Mato Grosso, Brazil
About the project:
The Novo Campo sustainable cattle ranching program, started by Brazilian NGO Instituto Centro de Vida (ICV) in 2012, is a pioneering project in the Alta Floresta ranching hub of Brazil’s Mato Grosso state. Novo Campo aims to prove that sustainable small-to-medium-sized ranches that implement a package of better animal nutrition, husbandry, and health policies are profitable and can help restore degraded land.
Novo Campo was started in response to the expansion of unsustainable cattle ranching, a process that plays a significant role in the destruction and degradation of the Brazilian Amazon. Today, due in part to lack of focused investment in maintaining ecosystem functionality, pastureland and soils have been degraded, threatening agriculture throughout the region. On top of that, productivity is low and output is falling short of market expectations. Large swathes of the Amazon are caught in a low investment and poor performance trap.
The result has been extensive forest clearance and, with it, the loss of biodiversity and ecosystems that underpin rural economies, as well as significant greenhouse gas emissions. The Brazilian cattle sector is now facing pressure from two conflicting forces. On the one hand, the industry is expanding to meet the increasing demand for beef, largely fueled by growing meat consumption in Asia and elsewhere. On the other hand, pressure from powerful clients and civil society organizations is pushing the cattle industry to remove deforestation from its supply chain, and to improve both product quality and sustainability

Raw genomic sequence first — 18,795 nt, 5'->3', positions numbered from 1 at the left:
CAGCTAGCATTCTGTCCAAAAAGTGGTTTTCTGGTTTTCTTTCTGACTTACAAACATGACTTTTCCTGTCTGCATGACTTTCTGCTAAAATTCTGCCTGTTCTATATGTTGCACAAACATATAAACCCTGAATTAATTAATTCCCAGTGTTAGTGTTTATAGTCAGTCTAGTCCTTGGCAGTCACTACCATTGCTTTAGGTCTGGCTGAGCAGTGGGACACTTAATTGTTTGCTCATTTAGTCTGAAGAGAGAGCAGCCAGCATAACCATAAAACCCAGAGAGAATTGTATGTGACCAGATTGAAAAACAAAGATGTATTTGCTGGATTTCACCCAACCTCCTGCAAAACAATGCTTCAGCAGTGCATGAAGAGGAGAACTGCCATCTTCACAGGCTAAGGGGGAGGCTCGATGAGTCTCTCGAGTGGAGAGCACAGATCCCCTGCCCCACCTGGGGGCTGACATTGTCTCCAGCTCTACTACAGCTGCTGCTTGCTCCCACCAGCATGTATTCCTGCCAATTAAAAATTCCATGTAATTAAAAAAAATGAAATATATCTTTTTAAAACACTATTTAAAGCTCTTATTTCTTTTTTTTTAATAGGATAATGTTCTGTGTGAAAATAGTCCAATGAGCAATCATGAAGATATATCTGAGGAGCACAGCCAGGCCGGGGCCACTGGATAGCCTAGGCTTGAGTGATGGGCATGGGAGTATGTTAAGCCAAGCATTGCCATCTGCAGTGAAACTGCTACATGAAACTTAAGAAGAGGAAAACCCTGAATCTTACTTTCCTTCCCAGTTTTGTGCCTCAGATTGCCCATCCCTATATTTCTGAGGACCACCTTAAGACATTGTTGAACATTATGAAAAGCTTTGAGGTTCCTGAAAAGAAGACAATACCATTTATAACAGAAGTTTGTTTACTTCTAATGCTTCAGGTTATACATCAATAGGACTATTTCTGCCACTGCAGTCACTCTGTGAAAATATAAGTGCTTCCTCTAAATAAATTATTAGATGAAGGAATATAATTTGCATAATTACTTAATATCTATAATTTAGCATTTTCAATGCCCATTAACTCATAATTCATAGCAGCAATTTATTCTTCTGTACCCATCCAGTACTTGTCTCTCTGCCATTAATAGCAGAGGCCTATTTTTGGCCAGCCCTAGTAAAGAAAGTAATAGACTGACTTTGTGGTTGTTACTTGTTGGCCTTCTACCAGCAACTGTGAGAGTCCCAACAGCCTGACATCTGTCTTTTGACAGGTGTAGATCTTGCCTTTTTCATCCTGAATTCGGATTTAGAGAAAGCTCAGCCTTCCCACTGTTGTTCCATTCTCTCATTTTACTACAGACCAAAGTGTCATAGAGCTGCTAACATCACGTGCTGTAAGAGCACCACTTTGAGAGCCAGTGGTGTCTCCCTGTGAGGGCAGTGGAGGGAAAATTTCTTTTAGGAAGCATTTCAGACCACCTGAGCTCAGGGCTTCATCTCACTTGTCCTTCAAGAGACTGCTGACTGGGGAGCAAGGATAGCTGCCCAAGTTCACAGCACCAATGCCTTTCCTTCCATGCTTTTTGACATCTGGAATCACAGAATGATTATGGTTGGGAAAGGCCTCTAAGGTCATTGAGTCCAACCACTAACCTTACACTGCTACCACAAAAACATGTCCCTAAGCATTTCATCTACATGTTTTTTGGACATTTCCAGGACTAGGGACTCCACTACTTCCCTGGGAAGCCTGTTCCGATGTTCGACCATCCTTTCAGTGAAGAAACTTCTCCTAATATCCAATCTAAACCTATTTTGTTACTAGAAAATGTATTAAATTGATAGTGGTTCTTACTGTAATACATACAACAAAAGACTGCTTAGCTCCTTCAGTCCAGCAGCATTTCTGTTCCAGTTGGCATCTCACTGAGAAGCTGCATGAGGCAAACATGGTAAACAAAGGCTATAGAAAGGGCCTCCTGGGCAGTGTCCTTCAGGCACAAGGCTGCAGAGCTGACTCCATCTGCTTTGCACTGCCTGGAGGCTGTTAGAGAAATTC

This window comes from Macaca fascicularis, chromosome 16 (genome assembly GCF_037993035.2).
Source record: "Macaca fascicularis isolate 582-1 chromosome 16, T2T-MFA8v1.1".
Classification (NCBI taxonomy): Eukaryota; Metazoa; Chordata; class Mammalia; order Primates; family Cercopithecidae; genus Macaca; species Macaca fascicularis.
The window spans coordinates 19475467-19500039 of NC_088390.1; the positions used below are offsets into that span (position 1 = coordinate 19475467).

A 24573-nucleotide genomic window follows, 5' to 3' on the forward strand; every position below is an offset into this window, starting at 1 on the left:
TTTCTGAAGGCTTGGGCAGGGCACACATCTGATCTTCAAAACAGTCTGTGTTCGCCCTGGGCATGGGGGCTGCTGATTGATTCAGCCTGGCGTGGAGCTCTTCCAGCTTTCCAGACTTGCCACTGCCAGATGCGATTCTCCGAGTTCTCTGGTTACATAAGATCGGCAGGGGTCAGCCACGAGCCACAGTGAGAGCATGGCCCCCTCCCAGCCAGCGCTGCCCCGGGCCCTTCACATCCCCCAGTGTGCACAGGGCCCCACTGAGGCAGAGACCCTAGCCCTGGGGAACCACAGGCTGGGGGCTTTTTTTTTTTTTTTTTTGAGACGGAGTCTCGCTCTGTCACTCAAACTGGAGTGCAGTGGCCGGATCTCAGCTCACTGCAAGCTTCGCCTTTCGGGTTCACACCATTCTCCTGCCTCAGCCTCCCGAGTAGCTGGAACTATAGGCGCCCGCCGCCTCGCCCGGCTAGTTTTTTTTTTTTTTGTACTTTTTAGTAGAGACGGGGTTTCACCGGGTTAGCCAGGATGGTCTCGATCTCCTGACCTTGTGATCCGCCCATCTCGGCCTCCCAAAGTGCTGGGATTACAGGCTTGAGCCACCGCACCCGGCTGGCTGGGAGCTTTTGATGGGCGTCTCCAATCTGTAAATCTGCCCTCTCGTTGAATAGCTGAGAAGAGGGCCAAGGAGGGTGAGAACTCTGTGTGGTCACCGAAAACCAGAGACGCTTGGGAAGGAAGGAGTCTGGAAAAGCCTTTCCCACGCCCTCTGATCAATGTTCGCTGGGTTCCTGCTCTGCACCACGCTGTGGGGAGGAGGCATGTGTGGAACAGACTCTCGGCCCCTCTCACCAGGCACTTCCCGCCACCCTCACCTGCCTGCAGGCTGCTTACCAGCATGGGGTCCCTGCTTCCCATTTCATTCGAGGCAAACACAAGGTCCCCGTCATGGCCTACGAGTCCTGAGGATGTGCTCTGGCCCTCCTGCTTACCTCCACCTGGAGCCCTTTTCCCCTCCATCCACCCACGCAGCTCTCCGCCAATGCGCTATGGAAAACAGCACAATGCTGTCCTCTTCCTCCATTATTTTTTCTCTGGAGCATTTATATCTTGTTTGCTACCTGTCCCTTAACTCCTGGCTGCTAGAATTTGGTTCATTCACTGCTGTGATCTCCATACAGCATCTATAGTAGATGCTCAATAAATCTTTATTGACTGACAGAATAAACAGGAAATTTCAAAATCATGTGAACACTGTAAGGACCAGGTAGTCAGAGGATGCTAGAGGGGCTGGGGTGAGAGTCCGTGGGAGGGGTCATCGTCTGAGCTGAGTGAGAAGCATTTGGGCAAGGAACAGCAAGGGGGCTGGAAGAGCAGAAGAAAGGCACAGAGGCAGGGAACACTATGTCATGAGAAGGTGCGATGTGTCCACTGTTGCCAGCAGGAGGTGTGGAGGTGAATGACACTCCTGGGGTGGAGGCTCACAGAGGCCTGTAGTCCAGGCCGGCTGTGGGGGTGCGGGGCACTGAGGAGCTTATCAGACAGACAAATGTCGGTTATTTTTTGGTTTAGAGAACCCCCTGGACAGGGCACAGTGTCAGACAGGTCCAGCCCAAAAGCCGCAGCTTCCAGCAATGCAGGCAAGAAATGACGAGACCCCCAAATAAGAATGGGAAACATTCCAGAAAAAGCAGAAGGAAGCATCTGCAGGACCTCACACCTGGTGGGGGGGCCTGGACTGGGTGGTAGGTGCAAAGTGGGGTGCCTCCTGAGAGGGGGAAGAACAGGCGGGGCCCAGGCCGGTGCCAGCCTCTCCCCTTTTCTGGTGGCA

In this complicated sector, the Novo Campo project offers a compelling alternative vision that promotes sustainable cattle ranching. To boost the program, ICV has launched PECSA, Pecuária Sustentável da Amazônia (Amazon Sustainable Cattle Ranching), as the technical assistance, management and investment aggregation firm in charge of Novo Campo. Eventually, PECSA will operate more than 100,000 hectares of pastureland and 340,000 head of environmentally compliant, high-quality beef cattle.
To accomplish its ambitious goal, PECSA allied with the Althelia Climate Fund of Mirova, an impact investor and financial partner of Initiative 20x20 that argues that financial performance can be aligned with environmental stewardship and social development. The Althelia Climate Fund has provided PECSA with €11.5 million of financing to start operations on 20 farms, restore 10,000 hectares of pastureland, and sustainably manage 34,000 head of cattle by 2017. The partnership has already paid off. After going through a rigorous certification process in 2017, PECSA was recognized as the first cattle ranching B Corp in Latin America.
The Althelia Climate Fund’s investment has enabled ranchers to revitalize pastureland and restore riparian forests, to implement rotational grazing systems, to improve health and animal welfare, to provide technical assistance, and to enable market access. PECSA and individual cattle ranchers share the profits of their partnership, ensuring the long-term sustainability of the Novo Campo project.
The end goal of Novo Campo is to produce fully traceable, forest-friendly beef — and significant progress has already been made. The results of the pilot project speak for themselves: For participating ranchers, their methane emissions are down and their stocking per hectare, productivity, meat quality, and gross profit are all up. It's a system that emits less and produces more, without any deforestation.
The Novo Campo project also contributes to the State of Mato Grosso's sustainability goals and its REDD+ program. Novo Campo's framework can be expanded to livestock outfits across Mato Grosso, where ranchers own over 30 million head of cattle, and over 10,000 hectares of degraded pastureland in critical riparian areas will benefit from reforestation. As it expands, the program will be a fundamental step towards the realization of fully traceable zero-deforestation beef. The outcome? Improved pastureland, productivity, animal welfare and product quality. Another bonus? The end of deforestation and restoration of degraded land in one of the world's most important ecosystems.
Juan Carlos Gonzalez Aybar, Director of Latin America, The Althelia Climate Fund, JCGonzalez.Aybar@Althelia.com